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  • Crown indemnity and ceiling on compensation are two most workable solution to the problem but needs lot of political will to change the law which is beyond our capacity.while BMA should fight for this cause we can also look around in the market for better options.

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  • agreed - i've dropped ooh work as well due to indemnity costs.

    it doesn't make sense - the government wants 7 day working and weekends treated as a normal week but the defense unions want to charge more for weekend work? with capping of locum rates to come - working OOH makes no sense unless your indemnity is covered.

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  • The problem is the exponential rise in payouts due to litigation. GPs used to be relatively free of litigation, but that was when there was a very personal relationship between patient and doctor and there was adequate time to devote to the patients. Whether it is the Defence Organisations or The Crown that provides indemnity it still has to be paid for! If it was Crown Indemnity this would come out of the NHS budget.
    We really should be pushing for an end to the adversarial nature of medical negligence and introduction of no fault compensation. This would encourage mistakes to be acknowledged sooner. In addition it is a false economy to put doctors under so much pressure when the NHS ultimately has to pay for their mistakes - whether it is in monetary terms or the fact that GPs won't work.

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  • This idea probably won't go down well with politicians.

    The UK public gets free health care. (which is a really amazingly good thing). Why not form a contract with the public that in exchange for free health care you will not be able to litigate against the NHS system. Obviously this needs a bit thinking about and perhaps retain compensation for real loss, but most legal case I suspect there is no real harm done and money is the motivating factor.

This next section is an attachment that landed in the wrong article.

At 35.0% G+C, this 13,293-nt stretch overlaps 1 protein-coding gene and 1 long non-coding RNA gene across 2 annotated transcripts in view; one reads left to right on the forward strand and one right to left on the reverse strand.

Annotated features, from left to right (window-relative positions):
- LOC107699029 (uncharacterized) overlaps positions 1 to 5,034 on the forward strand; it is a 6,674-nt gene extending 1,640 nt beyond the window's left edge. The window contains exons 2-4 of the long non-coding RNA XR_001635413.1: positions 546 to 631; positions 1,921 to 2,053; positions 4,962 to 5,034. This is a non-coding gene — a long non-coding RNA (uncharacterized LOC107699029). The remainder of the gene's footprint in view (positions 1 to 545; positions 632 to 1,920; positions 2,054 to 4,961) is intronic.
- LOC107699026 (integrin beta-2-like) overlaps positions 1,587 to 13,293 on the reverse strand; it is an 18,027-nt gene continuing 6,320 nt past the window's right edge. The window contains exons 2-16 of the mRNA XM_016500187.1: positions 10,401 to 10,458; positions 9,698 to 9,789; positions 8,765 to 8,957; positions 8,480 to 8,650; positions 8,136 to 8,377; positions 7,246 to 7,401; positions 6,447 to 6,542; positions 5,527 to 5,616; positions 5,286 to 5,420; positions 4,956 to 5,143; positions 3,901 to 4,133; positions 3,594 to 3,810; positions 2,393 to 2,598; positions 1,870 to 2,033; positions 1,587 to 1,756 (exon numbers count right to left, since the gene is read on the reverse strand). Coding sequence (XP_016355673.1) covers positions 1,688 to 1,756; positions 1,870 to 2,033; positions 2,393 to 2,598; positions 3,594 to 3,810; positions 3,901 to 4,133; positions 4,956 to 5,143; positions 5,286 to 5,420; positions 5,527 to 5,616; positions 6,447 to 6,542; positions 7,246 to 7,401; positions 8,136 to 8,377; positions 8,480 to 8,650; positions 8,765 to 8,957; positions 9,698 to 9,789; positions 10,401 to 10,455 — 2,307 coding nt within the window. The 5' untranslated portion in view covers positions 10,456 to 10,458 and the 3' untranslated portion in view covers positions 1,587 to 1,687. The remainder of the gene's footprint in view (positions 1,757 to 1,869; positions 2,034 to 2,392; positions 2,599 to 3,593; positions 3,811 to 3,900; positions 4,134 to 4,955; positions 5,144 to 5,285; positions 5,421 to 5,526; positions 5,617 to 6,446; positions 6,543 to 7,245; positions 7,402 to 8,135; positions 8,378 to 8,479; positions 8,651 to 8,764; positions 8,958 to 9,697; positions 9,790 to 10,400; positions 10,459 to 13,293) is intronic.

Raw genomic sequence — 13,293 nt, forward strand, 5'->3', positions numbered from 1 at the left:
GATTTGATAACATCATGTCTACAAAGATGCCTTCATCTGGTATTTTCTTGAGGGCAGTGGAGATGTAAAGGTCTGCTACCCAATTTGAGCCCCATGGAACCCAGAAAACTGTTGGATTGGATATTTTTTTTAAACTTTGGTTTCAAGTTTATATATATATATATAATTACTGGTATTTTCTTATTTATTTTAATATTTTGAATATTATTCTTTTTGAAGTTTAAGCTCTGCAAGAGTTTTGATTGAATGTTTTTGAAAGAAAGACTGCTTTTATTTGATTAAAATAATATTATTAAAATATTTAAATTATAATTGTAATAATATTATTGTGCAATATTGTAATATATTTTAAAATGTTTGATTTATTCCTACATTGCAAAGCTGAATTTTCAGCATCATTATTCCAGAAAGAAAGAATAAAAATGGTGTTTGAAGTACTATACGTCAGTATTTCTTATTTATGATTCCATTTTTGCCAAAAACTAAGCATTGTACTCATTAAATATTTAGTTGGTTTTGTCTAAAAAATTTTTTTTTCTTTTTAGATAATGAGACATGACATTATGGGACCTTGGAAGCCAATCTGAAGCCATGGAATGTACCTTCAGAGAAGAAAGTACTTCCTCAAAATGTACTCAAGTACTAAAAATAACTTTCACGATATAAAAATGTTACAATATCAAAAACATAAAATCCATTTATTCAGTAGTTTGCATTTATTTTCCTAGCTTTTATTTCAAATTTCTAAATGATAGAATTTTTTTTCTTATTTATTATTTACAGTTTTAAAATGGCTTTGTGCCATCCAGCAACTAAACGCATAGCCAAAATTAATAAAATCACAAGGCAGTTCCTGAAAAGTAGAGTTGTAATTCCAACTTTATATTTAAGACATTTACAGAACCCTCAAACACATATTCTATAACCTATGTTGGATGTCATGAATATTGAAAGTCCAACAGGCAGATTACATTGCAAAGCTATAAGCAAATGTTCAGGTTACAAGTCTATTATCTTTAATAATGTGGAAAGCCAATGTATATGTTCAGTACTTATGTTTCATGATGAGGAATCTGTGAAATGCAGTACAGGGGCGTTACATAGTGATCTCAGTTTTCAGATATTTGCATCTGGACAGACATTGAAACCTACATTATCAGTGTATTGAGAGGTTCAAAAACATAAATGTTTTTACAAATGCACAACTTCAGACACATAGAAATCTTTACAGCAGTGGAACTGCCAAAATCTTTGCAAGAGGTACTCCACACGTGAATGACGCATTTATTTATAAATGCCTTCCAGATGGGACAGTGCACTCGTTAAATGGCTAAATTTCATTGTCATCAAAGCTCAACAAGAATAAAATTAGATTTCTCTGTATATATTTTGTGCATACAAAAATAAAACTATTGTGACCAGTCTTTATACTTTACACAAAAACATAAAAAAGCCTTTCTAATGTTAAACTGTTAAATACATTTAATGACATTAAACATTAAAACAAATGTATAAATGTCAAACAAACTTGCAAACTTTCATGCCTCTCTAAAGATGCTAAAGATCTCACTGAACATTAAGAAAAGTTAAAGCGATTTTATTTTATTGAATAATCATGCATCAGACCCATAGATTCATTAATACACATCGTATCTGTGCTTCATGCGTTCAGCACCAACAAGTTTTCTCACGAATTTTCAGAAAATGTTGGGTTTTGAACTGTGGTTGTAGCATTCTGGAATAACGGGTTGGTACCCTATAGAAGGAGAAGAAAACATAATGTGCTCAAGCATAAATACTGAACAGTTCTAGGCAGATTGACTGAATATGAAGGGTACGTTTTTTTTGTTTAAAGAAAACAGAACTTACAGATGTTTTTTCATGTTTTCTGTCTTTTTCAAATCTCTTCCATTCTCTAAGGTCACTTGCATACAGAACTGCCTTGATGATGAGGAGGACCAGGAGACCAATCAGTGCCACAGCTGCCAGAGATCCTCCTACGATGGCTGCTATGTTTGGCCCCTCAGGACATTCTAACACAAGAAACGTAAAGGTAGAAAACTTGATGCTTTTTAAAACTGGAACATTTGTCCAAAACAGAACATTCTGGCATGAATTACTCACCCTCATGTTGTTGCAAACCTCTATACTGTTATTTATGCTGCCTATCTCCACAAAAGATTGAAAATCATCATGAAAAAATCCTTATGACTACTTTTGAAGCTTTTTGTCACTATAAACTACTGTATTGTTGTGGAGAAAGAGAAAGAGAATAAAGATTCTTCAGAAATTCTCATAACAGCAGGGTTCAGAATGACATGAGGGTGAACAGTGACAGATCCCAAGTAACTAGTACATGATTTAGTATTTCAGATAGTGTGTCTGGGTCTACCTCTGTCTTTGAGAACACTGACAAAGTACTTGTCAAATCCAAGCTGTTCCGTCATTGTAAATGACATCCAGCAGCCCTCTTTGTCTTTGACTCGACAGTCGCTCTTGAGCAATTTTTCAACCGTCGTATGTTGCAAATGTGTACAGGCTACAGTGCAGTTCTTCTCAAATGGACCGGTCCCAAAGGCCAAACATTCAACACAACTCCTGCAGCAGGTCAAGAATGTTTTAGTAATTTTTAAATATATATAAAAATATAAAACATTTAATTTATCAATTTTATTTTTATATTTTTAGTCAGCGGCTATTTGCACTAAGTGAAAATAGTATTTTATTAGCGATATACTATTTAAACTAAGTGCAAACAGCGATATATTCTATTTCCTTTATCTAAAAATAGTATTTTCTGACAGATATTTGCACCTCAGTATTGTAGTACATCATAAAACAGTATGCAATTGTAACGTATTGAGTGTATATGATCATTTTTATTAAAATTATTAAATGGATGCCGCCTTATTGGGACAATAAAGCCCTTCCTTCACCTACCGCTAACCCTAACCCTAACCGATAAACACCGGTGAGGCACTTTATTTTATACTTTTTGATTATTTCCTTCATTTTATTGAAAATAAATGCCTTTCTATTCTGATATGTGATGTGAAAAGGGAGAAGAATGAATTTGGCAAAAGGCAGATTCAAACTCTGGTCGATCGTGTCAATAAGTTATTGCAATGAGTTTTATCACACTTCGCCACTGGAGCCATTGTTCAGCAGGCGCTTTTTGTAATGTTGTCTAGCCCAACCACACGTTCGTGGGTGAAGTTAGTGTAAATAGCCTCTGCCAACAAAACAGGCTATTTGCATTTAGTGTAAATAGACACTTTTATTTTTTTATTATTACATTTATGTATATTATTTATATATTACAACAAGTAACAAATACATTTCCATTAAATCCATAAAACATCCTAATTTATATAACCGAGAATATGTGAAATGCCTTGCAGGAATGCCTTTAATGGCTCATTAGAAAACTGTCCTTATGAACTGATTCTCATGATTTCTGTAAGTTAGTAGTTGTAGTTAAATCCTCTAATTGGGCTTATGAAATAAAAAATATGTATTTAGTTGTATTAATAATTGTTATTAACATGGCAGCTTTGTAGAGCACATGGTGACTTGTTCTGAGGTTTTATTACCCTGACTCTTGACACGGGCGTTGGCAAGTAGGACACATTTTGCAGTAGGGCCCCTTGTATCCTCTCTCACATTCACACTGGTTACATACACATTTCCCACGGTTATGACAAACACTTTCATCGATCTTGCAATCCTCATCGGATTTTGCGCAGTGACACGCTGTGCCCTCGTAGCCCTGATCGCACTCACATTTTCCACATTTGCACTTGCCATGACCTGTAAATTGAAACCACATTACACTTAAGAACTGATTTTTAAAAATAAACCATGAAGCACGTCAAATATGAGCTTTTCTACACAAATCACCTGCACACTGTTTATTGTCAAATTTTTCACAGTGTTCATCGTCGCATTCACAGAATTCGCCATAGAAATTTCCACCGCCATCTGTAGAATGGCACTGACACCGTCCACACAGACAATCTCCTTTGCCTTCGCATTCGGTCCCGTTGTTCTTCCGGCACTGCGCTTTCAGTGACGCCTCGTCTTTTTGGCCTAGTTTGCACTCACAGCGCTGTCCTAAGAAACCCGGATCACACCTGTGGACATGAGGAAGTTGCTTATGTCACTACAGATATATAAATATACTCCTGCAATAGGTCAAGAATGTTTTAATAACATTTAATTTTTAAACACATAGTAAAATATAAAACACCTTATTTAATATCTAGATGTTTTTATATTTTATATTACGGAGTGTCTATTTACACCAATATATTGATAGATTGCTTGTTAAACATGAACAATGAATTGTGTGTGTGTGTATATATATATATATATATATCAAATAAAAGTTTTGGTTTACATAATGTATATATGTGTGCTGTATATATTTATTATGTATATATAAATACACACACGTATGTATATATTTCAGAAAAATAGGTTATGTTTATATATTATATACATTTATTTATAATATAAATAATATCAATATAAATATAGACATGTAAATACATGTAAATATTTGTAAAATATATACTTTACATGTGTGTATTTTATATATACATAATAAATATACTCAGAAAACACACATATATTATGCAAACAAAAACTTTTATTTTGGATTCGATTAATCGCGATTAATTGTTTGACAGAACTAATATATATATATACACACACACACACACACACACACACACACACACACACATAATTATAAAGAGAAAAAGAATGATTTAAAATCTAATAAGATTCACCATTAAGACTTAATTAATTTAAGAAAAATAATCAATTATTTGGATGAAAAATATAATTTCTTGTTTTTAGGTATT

I read somewhere that one of the quickest ways to an early retirement is to be in receipt of employment or medical compensation. People sometimes can become millionaires overnight by this method. It wrong, lawyers are bleeding the system

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  • Indemnity fees are tax deductible aren't they?

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  • The answer is so bleedin' obvious . Out of Hours companies pay for the indemnity. Of course they won't because it affects their profits. Nobody taking any shifts for 2 months might focus their minds on finding a solution .

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  • I do mostly out of hours. My indemnity cost for a month is £1500 but this is the amount of out of hours earnings I make in a week so it's manageable. You just have to do enough shifts to make it worthwhile.

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  • I challenge the MDO's to prove that OOH care is more 'high risk' as it is a perception rather than fact in my opinion. The OOH organisation that I work for has not had a claim brought to them apart from a case dating back to 2011. We are on the face of it dealing with mainly coughs and cold in an environment where you have 20 minute appointments. Add in summary care records means more information is available than before. Finally, the safety netting aspect in OOH is much tighter. So therefore - where is the risk???